MANDEL'SHTAM, Osip Emil'evich (1891-1938). Kamen. [Stone.] St Petersburg: Akme [printed at the author's expense by Iu. Mansfeld], 1913.
MANDEL'SHTAM, Osip Emil'evich (1891-1938). Kamen. [Stone.] St Petersburg: Akme [printed at the author's expense by Iu. Mansfeld], 1913.
MANDEL'SHTAM, Osip Emil'evich (1891-1938). Kamen. [Stone.] St Petersburg: Akme [printed at the author's expense by Iu. Mansfeld], 1913.
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MANDEL'SHTAM, Osip Emil'evich (1891-1938). Kamen. [Stone.] St Petersburg: Akme [printed at the author's expense by Iu. Mansfeld], 1913.

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MANDEL'SHTAM, Osip Emil'evich (1891-1938). Kamen. [Stone.] St Petersburg: Akme [printed at the author's expense by Iu. Mansfeld], 1913.

An important association copy of the first edition of the first book by Russia's greatest 20th-century poet, inscribed by the author to Viacheslav Ivanov in the year of publication: 'Viacheslavu Ivanovichu Ivanovu s glubokoi priznatel'nost'iu i nastoiashchei liubov'iu. Avtor 2 Oktiabria 1913 Peterburg.' [To Viacheslav Ivanovich Ivanov with deep respect and genuine love. The author. 2 October 1913. Petersburg.] Ivanov was a key figure in Russia's literary Silver Age, 'the uncrowned king of Petersburg poets' (Mirsky), and de facto co-leader, with Alexander Blok, of the Symbolist movement – the prevailing school of poetry in Russia at the turn of the century. Ivanov held weekly gatherings of writers at his apartment: 'every Wednesday all poetic and modern Petersburg met there, and the more intimate adepts stayed there, in mystical conversation and literary readings, till eight or nine on Thursday morning' (Mirsky). Mandel'shtam began attending Ivanov's gatherings in April 1909; Akhmatova remember first meeting him there. For the next few years, young Mandel'shtam maintained a worshipful correspondence with Ivanov: 'your seeds have lodged deep in my soul and it frightens me when I look at the enormous shoots coming out' (20 June 1909); and, along with these letters, Mandel'shtam sent Ivanov some fifteen of his early poems, asking Ivanov for his advice about what to do with them. The first edition of Kamen is very rare, and inscribed copies exceptionally so: ABPC and AE record only one other, a copy inscribed a year later to Aleksandr Vir (sold, Christie's, 21 May 2014, lot 59, £80,500). Two poems are parsed in penciled manuscript, probably by Ivanov: 'Zmei', and 'Segodnia durnoi den'. Martin, 'Collecting Mandelstam' in Caxtonian, vol. 14, no. 11, 2006, pp. 1-16; Mirsky (p.206).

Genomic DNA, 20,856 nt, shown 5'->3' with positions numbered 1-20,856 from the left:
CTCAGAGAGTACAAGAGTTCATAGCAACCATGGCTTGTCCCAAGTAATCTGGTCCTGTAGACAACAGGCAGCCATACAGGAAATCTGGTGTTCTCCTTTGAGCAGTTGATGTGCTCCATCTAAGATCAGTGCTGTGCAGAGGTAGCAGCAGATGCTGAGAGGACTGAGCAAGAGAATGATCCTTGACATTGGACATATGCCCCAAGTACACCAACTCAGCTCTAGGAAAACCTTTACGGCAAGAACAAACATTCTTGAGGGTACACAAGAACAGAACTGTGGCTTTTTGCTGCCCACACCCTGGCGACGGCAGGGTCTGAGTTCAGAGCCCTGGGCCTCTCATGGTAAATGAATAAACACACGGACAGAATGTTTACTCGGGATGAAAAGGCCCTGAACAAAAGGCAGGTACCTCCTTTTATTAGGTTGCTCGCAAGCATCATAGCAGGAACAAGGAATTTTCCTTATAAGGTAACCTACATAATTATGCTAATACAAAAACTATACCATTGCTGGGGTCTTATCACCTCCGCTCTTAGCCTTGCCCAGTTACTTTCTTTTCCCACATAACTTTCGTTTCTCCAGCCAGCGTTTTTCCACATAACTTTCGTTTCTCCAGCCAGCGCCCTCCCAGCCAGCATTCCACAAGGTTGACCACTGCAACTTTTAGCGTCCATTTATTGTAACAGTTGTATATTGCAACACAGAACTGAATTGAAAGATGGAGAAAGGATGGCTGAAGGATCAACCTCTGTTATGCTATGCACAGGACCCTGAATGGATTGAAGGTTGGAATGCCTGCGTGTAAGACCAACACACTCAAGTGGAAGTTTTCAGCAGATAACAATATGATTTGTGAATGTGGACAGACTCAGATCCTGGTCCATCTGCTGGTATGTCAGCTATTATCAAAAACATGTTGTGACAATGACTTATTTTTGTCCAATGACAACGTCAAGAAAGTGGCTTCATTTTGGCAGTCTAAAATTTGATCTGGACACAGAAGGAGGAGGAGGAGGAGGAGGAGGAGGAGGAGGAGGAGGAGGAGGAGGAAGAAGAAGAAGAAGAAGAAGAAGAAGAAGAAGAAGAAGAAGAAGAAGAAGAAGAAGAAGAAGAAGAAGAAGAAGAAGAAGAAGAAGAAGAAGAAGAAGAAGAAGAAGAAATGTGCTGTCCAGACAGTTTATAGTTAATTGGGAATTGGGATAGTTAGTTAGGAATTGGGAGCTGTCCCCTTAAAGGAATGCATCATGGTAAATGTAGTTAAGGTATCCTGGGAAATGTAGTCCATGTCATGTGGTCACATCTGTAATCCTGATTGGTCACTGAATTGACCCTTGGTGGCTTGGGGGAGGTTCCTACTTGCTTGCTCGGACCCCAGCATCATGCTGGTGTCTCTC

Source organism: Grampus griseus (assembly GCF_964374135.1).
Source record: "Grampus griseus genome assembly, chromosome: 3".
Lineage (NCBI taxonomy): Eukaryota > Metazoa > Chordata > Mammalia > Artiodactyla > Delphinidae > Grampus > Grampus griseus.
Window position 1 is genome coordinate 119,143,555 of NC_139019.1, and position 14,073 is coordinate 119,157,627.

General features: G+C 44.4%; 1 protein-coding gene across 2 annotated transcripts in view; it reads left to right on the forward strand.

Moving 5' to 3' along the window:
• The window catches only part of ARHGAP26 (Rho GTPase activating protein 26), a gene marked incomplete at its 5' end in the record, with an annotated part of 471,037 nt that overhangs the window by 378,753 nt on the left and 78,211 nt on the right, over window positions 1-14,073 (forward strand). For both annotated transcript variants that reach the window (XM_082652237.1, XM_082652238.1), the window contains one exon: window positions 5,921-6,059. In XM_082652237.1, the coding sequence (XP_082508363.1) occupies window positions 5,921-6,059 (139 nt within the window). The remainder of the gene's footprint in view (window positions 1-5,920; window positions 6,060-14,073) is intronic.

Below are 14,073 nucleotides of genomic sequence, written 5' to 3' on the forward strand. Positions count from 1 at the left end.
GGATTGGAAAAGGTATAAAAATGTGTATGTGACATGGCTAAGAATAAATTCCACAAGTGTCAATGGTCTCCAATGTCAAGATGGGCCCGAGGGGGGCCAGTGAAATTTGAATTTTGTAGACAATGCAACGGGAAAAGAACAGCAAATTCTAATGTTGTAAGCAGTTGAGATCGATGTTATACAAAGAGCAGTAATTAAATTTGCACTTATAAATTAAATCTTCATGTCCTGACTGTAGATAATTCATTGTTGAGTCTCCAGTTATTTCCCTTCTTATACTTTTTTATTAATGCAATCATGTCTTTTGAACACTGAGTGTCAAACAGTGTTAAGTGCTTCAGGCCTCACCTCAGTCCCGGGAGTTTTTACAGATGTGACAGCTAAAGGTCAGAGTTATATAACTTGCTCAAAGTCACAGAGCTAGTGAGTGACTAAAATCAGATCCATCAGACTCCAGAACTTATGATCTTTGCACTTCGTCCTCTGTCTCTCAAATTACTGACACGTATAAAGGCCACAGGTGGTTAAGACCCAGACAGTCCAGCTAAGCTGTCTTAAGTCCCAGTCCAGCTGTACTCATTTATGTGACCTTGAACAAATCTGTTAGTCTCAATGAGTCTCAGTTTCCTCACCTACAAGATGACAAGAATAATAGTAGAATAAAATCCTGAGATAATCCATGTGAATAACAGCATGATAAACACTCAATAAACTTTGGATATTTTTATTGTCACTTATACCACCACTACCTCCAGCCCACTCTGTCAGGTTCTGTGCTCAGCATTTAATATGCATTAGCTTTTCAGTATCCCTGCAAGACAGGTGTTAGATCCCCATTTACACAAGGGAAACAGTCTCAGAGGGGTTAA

Octavo (210 x 139mm). (Light staining on the title.) Original green wrappers printed in black and repeating the design of the title page (light fading near the edges; light wear to the extremities). Provenance: Osip Mandelshtam (presentation inscription to:) – Viacheslav Ivanovich Ivanov (1866-1949).
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